RIM store will turn away some BlackBerry apps

Handset maker will be relaxed about the types of applications it will allow developers to offer in its upcoming storefront, but warns it will clamp down on bandwidth hogs.

David Meyer Special to CNET News.com
2 min read

Research In Motion will not be as tough a gatekeeper as Apple in admitting applications to its storefront, but it will reject BlackBerry apps it thinks use too much network bandwidth, the company's developer relations chief has told ZDNet UK.

Mike Kirkup said on Thursday that the Canadian handset manufacturer will welcome third-party software that replicates the functionality of native BlackBerry applications onto the BlackBerry Application Storefront--a strategy that is not followed by Apple with its iPhone App Store. However, certain types of applications, such as those offering streaming video, might be turned down.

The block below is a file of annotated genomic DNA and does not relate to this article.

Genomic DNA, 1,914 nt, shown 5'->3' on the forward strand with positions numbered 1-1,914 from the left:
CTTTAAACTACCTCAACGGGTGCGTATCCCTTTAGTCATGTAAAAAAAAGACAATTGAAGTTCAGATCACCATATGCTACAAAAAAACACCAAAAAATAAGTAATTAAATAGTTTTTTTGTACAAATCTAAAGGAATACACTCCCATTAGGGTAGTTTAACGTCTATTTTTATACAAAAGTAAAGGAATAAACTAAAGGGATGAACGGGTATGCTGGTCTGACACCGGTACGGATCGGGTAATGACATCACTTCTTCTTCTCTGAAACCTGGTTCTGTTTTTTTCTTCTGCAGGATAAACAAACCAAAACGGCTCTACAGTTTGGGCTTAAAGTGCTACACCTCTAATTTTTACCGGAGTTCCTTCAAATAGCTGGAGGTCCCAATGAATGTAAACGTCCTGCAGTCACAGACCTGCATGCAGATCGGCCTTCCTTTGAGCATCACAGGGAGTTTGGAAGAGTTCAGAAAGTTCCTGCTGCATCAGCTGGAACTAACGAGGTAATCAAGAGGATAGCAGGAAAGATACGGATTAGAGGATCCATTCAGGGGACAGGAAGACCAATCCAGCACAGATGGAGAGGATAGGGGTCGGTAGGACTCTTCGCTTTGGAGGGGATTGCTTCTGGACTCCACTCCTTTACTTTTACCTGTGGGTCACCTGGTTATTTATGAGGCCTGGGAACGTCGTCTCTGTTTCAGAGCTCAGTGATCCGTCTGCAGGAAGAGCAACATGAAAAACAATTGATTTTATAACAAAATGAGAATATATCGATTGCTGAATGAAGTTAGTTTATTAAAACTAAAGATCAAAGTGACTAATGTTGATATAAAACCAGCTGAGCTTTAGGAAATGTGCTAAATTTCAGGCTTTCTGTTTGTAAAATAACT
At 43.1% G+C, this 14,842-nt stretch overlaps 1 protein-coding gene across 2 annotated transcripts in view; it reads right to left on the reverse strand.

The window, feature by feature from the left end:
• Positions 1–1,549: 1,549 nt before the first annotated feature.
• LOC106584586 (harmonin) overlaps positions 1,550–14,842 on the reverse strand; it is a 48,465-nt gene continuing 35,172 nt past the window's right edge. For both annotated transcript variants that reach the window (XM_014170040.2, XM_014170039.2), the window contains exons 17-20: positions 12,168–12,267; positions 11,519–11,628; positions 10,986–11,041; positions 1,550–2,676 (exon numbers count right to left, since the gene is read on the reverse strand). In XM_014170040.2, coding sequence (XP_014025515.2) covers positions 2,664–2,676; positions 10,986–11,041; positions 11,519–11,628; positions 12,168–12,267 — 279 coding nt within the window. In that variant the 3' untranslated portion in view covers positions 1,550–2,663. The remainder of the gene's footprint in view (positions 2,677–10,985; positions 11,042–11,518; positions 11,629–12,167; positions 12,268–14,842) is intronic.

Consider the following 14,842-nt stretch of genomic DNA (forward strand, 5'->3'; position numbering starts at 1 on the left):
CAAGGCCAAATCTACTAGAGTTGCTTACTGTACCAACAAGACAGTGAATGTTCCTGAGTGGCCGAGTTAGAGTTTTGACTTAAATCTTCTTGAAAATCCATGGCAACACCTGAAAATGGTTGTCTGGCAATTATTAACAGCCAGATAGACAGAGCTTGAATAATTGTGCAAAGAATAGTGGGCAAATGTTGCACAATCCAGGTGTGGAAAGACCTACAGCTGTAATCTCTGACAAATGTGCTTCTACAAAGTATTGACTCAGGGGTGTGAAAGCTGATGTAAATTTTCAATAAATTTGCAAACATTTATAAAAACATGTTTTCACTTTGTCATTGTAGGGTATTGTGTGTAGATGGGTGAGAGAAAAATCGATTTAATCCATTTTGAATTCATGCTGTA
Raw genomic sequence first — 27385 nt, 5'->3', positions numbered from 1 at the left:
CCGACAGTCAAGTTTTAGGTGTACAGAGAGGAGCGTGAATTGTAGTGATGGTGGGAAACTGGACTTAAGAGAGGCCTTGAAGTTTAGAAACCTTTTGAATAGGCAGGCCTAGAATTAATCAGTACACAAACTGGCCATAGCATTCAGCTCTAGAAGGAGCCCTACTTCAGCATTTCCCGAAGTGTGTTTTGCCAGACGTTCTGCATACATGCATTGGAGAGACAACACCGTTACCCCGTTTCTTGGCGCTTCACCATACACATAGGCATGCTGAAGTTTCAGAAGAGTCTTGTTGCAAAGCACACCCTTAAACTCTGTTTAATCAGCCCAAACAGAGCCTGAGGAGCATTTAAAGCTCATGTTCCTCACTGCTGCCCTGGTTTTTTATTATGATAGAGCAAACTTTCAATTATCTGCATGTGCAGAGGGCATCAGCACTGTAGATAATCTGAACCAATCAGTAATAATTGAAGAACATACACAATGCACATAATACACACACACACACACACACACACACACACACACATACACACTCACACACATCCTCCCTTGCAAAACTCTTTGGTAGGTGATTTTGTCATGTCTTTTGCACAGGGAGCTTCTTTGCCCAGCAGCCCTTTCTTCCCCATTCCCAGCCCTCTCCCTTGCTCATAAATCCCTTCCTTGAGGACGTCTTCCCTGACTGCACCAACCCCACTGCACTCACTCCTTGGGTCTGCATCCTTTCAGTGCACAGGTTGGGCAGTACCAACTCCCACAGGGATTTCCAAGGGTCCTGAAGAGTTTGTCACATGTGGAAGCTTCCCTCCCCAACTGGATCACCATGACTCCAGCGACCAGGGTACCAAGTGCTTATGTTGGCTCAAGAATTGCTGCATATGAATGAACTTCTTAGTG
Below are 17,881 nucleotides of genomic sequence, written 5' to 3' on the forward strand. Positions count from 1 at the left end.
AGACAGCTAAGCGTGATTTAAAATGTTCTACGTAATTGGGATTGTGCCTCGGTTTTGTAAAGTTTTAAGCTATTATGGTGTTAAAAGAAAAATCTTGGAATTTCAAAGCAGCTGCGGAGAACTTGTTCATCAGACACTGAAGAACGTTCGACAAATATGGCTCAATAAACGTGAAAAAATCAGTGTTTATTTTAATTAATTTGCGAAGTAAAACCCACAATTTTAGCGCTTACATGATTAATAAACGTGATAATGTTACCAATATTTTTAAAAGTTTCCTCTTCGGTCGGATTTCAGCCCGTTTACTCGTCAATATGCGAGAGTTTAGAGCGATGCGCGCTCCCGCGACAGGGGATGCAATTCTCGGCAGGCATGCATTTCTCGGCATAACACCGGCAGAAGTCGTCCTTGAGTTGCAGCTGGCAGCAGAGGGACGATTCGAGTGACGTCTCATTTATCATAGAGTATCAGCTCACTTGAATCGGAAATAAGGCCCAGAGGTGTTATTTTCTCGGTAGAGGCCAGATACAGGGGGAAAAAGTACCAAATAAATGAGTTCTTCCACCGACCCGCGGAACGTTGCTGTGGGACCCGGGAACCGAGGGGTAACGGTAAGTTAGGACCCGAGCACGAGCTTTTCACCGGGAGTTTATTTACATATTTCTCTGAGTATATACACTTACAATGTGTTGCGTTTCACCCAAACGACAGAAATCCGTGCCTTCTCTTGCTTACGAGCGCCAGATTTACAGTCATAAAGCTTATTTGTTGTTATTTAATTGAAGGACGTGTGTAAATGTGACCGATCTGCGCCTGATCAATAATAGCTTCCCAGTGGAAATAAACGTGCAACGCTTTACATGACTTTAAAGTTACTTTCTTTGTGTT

"If somebody builds a better calendar app than the one that's natively on the device, we don't have a problem with that, and they are welcome to sell it through existing channels," Kirkup said in an interview with CNET News sister site ZDNet UK. "However, we want to make sure no-one is violating any agreements, and their applications don't use excessive network bandwidth or lewd content."

Kirkup said the bandwidth policy might differ across different mobile operators. "We are definitely going to be sensitive to people moving a significant amount of traffic over the carrier's network without an agreement with the carrier," he said, identifying streaming video and audio as possible sticking points.

Applications sold through the BlackBerry Application Storefront, which is due to go live in March, will work on any BlackBerry smartphone that has a trackball or touch interface, Kirkup said. He added that a rating system was being developed to make it easier for users to judge the quality of applications being sold through the store.

RIM opened up the submissions process for Storefront applications on Monday.

David Meyer of ZDNet UK reported from London.